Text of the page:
Mehta really struck me in a point he made in one of his videos, Nine Things Atheists Should STOP Saying. The ninth one was, “You can’t just pick and choose what you want to believe.” This is the idea that Christians are being silly when they accept the Bible when it tells them God loves them but blow off the vile parts about slavery being just fine and the need to stone our LGBT friends.

As Mehta pointed out, this is just the opposite of what atheists should want. It is better to have liberal minded Christians than fundamentalists. But there is a deeper issue. It just doesn’t make sense to say that if you are a Christian, you must be a Biblical literalist. Who says?! There are lots of ways to rationalize buffet Christianity. But above all, most Christians think the Bible is “divinely inspired” not “the literal word of God.”

But this is the essence of what I’m talking about with the arrogance of the atheist community. Only someone who has a really primitive conception of religion would think that the Bible must be read literally. We all understand that Ken Ham is such a person. But atheists pride themselves on being rational and smart. Making straw man arguments against liberal Christians is neither rational nor smart.

None of this is to say that atheists can’t have a whole lot of fun mocking the theists of the world. This is part of being in a group. The theists do it to the atheist; the atheists do it to the theists; and I do it to both. (Because I’m better than they are!) And Mehta is really good at this as well. And he’s damned charming while doing it.

Here is his video, Seventy-Eight Questions for Christians:

For the record, the standard Christian answer to the best questions here is, “I don’t know. I am not God. But I know that God is good.” I find such answers extremely frustrating. Consider the question, “Is Anne Frank burning in hell for the rest of eternity?” If she is not, then the whole heaven thing is a bit more complicated than Christians have made it out. If she is, doesn’t that make God undeserving of worship? By refusing to engage with such questions, Christians are refusing to take their religion seriously. Of course, the very worst Christians — the literalists — would have no problem with the question. “Yes!” they would tell you. “She had her chance!” On the other side, the very best Christians — the Universalists — would also have no problem with the question. “No!” they would tell you. “Everyone goes to heaven!”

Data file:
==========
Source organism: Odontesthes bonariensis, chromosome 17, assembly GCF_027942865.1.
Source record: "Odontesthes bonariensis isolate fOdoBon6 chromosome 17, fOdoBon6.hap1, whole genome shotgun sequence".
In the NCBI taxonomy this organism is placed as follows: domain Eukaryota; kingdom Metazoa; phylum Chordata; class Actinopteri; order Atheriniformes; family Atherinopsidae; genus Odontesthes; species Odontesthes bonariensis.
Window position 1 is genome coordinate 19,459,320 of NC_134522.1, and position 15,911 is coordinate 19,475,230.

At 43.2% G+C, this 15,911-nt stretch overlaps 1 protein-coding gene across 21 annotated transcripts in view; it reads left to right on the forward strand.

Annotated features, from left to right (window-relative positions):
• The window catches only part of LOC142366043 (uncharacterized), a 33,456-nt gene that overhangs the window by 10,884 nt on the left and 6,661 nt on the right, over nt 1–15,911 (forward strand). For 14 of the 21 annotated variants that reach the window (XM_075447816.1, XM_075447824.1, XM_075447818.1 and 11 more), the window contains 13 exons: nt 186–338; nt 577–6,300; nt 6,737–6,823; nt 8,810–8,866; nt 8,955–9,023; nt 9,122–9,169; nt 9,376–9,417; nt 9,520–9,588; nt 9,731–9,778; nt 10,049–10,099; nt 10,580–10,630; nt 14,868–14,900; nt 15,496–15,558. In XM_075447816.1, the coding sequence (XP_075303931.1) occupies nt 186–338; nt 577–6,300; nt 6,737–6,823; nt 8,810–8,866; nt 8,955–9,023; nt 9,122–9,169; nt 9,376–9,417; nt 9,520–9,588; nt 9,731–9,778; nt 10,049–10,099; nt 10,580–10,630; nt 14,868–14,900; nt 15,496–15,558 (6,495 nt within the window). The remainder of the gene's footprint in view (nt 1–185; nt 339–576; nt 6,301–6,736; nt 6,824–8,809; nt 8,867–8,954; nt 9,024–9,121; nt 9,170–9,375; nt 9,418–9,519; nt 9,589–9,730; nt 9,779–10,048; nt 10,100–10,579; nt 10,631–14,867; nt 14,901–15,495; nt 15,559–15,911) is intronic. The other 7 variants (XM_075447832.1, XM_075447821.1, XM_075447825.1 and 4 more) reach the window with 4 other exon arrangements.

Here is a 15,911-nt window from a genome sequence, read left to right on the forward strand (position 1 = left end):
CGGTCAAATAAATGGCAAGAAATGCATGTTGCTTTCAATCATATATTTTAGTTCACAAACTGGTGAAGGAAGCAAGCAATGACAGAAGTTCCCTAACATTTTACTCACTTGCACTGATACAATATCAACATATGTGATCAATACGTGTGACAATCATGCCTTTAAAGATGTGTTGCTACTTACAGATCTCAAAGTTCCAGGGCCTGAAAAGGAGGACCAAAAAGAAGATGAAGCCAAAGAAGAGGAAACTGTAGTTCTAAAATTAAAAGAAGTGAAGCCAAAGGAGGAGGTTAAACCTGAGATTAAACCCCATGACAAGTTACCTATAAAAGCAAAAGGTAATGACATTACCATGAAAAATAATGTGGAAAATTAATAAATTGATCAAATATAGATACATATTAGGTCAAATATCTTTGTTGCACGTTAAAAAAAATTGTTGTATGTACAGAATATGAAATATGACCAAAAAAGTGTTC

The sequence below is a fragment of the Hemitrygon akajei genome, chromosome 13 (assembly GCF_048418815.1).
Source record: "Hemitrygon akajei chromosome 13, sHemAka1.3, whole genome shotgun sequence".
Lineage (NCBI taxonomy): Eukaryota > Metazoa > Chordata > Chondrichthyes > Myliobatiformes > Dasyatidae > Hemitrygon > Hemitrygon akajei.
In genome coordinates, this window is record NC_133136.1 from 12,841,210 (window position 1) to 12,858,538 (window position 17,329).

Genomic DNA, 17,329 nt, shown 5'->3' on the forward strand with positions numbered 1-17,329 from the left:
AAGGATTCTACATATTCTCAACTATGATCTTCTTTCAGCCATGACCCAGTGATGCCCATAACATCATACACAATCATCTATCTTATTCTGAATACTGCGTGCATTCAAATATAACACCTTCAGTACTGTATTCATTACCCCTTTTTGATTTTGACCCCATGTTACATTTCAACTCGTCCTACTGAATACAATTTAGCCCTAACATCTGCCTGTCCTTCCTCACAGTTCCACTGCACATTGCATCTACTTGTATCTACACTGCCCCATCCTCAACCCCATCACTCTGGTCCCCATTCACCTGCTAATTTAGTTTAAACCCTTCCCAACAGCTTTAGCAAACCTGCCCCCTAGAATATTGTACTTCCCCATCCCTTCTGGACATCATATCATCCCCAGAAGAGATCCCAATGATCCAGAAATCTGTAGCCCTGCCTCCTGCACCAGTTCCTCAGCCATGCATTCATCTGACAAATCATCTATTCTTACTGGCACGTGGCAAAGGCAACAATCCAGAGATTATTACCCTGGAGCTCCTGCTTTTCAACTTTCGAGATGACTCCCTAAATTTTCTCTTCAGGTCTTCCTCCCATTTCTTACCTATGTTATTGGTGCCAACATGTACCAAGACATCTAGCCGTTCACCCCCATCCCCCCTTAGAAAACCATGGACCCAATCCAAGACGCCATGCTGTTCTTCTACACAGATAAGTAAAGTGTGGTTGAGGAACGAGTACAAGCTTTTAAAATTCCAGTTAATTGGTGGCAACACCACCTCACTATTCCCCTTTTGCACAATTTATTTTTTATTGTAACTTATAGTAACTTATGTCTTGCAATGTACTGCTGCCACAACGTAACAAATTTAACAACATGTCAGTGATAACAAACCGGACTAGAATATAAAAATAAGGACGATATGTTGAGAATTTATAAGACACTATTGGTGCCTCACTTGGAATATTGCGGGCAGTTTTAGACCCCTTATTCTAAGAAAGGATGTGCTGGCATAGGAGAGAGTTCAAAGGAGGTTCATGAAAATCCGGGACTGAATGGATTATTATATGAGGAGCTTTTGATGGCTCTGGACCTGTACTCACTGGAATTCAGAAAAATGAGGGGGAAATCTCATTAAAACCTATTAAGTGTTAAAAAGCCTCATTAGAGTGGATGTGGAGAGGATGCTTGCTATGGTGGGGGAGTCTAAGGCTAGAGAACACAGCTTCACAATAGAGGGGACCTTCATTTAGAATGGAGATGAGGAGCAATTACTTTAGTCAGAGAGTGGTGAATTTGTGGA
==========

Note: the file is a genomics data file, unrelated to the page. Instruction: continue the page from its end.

One question Hemant Mehta didn’t ask was, “If Hitler had a spiritual awakening in his bunker, is he now in heaven with God?” But that’s just because he’s too nice. “Friendly,” you might say.

Billy Preston

Billy PrestonOn this day in 1946, the great musician Billy Preston was born. People know him mostly for his hits like “Nothing From Nothing” and “Will It Go Round in Circles.” But he was a great keyboard player who started playing professionally by the age of ten. At 16, he was playing organ for Little Richard. At 22 he was working with Ray Charles.

He really came to prominence for his work with The Beatles. And most notable about that is his Fender Rhodes part on the song “Get Back.” In fact, according to Wikipedia, the song was credited to, “The Beatles with Billy Preston.”

Shortly before his death, I saw him perform at Santa Cruz Beach Boardwalk. He put on a great show. He was quite a showman in addition to being a great musician. He died much too young.

Here he is at the height of his fame doing “Nothing From Nothing”:

And here he is doing Sam Cooke’s “A Change Is Gonna Come”:

Happy birthday Billy Preston!